Metafiction Meets Migration: Art From the Archives in Rabee Jaber's Amerika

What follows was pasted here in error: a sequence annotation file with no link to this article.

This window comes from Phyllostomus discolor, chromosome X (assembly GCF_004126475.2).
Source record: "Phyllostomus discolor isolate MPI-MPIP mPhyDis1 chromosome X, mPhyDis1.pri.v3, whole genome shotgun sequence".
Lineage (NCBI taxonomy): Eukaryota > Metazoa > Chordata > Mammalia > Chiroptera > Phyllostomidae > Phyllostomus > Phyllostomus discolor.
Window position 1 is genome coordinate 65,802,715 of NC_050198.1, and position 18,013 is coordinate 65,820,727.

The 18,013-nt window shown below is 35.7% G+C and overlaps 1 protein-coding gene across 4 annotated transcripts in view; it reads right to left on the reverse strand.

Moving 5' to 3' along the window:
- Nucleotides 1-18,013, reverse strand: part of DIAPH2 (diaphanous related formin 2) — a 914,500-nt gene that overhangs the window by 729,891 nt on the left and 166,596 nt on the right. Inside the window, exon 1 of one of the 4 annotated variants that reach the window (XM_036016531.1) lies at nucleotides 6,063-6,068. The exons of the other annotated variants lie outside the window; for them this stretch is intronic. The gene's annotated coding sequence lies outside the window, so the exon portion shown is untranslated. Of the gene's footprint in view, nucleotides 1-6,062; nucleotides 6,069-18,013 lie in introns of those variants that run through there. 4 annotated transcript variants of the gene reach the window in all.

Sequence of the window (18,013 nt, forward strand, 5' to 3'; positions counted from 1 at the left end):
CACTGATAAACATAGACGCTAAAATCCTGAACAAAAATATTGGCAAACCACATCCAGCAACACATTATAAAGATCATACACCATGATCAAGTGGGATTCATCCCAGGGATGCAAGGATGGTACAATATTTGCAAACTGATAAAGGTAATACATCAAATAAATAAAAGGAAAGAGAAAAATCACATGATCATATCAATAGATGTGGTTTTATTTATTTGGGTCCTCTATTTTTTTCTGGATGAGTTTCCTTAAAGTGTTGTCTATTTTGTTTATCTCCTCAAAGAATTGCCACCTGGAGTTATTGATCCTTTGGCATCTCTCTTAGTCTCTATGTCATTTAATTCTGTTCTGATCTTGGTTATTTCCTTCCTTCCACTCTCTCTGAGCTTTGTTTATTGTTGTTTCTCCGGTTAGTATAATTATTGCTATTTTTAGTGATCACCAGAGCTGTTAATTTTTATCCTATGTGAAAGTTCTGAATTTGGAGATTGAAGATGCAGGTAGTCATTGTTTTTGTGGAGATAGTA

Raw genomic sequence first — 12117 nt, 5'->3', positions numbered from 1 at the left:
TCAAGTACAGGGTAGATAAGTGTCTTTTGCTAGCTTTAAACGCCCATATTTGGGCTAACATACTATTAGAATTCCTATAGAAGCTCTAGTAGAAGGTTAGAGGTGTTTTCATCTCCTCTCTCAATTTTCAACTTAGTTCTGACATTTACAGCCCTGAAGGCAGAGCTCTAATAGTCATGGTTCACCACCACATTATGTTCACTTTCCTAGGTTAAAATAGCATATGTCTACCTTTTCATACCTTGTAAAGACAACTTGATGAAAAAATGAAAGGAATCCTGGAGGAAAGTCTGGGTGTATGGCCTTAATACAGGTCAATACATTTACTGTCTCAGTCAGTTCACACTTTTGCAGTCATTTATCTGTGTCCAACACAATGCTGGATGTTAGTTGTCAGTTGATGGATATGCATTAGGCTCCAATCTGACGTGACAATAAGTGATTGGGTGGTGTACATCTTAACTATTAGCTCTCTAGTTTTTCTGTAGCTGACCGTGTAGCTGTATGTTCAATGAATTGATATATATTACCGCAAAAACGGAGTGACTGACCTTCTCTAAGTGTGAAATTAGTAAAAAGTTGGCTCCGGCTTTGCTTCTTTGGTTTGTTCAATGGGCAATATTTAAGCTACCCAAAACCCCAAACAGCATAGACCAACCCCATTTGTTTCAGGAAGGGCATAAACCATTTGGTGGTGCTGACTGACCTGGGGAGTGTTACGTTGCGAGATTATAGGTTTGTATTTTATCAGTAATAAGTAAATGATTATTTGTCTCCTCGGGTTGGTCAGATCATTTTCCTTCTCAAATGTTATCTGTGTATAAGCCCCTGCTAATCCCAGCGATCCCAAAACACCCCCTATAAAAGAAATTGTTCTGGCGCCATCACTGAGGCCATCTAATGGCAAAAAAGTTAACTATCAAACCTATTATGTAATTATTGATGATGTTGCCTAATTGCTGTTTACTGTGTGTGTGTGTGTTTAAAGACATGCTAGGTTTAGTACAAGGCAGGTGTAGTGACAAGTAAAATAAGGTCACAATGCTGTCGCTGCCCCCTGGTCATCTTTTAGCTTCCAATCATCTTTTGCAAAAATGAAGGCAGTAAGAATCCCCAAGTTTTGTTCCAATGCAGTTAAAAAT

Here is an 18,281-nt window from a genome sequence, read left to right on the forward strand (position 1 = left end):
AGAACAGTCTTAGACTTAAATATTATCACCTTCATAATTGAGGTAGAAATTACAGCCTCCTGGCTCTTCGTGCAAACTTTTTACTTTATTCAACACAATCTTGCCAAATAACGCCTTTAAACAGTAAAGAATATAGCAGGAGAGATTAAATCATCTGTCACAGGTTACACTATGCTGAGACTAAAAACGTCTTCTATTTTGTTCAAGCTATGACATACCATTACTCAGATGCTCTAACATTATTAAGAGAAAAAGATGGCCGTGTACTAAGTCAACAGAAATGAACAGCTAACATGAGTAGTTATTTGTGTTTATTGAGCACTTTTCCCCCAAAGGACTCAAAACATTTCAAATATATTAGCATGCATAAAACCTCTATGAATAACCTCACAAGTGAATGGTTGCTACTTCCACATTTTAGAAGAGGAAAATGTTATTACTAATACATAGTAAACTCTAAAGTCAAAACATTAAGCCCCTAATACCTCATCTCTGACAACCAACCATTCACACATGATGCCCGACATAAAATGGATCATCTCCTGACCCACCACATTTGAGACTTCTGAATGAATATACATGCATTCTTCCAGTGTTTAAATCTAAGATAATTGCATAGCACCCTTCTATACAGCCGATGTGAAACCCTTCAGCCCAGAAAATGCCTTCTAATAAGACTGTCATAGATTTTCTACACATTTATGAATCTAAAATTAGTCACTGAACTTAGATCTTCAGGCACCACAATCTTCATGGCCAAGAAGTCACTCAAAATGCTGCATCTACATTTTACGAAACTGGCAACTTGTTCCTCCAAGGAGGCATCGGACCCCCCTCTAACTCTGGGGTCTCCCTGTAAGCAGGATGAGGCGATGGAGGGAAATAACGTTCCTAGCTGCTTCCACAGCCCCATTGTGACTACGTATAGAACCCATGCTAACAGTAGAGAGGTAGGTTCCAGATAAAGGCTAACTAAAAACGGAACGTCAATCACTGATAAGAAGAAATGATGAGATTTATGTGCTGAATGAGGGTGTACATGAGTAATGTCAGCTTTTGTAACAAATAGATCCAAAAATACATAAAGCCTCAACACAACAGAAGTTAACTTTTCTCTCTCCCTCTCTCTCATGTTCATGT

The subject of this article is Rabee Jaber’s novel Amerika (2009) recounting the migration of a group of Syro-Lebanese to the United States on the eve of the First World War. It demonstrates how metafictional techniques—ironic narrator figures, flashbacks, dream-like scenes—allow Jaber to address the fine, yet shifting, line between fiction and history in the accounts of Arab migrations to the Americas. The article explores the creative rewriting of an essential intertext for Jaber, Kafka’s Amerika (The Man Who Disappeared) and asserts that the novel’s reflective uncertainty pervades both the way that a historical past can be represented and the way that the past is presented to a contemporary Lebanese audience. The article concludes by suggesting that the contrast between the two main characters, Martā Ḥaddād and Alī Jābir, is not only indicative of distinct kinds of migration, but, more abstractly, points to contrasting ideas about reading and writing the past.
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